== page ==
In a little state with a small population, I would so order it,
that, though there were individuals with the abilities of ten or a
hundred men, there should be no employment of them; I would make the
people, while looking on death as a grievous thing, yet not remove
elsewhere (to avoid it).
Though they had boats and carriages, they should have no occasion
to ride in them; though they had buff coats and sharp weapons, they
should have no occasion to don or use them.
I would make the people return to the use of knotted cords (instead
of the written characters).
They should think their (coarse) food sweet; their (plain) clothes
beautiful; their (poor) dwellings places of rest; and their common
(simple) ways sources of enjoyment.
There should be a neighbouring state within sight, and the voices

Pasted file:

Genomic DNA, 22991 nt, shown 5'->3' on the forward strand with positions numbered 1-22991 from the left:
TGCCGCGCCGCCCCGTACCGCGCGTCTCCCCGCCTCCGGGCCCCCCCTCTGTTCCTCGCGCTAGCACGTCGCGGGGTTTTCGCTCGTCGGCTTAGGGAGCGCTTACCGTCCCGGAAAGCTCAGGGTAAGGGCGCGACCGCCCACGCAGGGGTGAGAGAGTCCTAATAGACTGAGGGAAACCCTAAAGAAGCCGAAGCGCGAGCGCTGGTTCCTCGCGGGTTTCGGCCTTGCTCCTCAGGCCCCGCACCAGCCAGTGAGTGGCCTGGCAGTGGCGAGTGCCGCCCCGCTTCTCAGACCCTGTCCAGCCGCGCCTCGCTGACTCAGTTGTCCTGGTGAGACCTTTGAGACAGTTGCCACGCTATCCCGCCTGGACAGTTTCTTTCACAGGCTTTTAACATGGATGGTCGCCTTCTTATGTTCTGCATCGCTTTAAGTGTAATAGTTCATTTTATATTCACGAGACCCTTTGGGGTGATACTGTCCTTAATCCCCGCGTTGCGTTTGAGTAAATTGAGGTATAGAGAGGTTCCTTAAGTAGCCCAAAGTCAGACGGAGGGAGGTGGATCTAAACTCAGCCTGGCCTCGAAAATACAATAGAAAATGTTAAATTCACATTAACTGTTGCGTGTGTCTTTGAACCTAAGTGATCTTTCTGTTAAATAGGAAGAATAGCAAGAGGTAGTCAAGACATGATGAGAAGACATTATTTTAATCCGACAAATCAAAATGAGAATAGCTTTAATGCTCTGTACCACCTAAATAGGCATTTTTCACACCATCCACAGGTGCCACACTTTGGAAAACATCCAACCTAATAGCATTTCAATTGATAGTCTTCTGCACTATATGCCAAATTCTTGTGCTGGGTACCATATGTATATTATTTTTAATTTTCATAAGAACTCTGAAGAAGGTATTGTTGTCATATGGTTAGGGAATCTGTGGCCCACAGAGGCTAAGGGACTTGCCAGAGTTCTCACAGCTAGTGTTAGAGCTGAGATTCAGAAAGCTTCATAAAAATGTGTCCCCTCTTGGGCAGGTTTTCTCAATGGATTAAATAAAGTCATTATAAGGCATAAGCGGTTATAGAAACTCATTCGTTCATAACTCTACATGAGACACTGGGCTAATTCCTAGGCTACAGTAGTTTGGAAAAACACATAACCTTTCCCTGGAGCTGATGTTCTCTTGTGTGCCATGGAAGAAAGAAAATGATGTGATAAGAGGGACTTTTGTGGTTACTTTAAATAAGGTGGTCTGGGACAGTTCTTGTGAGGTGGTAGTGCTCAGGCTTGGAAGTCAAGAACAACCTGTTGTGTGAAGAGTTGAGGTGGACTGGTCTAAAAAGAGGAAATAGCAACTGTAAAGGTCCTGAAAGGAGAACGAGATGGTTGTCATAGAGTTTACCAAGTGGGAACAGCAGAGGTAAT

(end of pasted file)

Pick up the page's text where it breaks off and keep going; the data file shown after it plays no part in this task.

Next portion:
of the fowls and dogs should be heard all the way from it to us, but I
would make the people to old age, even to death, not have any
intercourse with it.
Sincere words are not fine; fine words are not sincere. Those
who are skilled (in the Tao) do not dispute (about it); the
disputatious are not skilled in it. Those who know (the Tao) are not
extensively learned; the extensively learned do not know it.
The sage does not accumulate (for himself). The more that he
expends for others, the more does he possess of his own; the more that
he gives to others, the more does he have himself.
With all the sharpness of the Way of Heaven, it injures not; with
all the doing in the way of the sage he does not strive.
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